The creation of the World Trade Organization (WTO) in the Uruguay Round of multilateral trade negotiations was a spectacular success. Within nine months of signing the Uruguay Round results, all of the major trading nations that took part in the General Agreement on Tariffs and Trade (GATT) had ratified those results and brought the WTO into existence as of January 1, 1995. This grand success appeared to usher into existence a new era of comprehensive multilateralism in world trade. Now, viewed a decade and a half later, the creation of the WTO seems to represent the high point of multilateralism. While the WTO's dispute settlement system has continued to function reasonably well, its other chief role – to serve as a forum for further negotiations on market liberalization – has not. For those interested in trade negotiations, the plodding, on-again, off-again WTO negotiations do not compare well in terms of effectiveness with the negotiating processes that have lead to a rapid expansion in the number of preferential trade agreements (PTAs) in recent years.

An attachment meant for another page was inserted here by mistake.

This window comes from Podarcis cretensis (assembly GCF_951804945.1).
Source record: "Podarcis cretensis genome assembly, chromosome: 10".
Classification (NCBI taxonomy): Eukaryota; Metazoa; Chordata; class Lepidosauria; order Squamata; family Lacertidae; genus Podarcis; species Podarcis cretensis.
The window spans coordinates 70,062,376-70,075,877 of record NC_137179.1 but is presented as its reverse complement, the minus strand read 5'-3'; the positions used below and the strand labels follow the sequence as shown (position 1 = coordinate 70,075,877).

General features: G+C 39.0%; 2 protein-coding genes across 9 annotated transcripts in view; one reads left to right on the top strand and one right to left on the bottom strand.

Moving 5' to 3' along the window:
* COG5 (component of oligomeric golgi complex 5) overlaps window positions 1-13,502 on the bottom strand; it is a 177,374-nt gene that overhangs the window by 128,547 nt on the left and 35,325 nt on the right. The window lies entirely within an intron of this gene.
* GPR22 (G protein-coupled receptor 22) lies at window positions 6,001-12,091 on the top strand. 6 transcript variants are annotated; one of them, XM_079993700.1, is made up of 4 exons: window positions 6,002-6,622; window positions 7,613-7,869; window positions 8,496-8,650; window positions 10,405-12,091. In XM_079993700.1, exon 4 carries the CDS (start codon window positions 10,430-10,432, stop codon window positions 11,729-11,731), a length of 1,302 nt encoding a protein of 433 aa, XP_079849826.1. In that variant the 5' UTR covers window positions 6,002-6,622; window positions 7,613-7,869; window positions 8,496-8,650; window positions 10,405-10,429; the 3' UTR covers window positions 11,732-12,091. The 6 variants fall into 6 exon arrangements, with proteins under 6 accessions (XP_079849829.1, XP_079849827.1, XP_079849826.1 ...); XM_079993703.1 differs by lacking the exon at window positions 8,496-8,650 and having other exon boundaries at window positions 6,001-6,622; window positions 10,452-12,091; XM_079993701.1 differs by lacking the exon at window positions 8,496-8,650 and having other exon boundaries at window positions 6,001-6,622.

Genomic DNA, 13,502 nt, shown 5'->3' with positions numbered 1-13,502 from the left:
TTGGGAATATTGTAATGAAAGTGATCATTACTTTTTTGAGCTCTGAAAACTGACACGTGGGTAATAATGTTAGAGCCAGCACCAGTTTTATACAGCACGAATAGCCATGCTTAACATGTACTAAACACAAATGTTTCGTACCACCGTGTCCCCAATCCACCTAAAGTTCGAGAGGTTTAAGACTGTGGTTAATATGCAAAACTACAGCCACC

This phenomenal growth in the number of PTAs has raised concerns about their relationship with and effect on the multilateral trading system embodied in the WTO. In principle, the interrelationship of PTAs and the multilateral trading system is governed by GATT Article XXIV. However, there is more or less universal agreement that Article XXIV has not functioned well.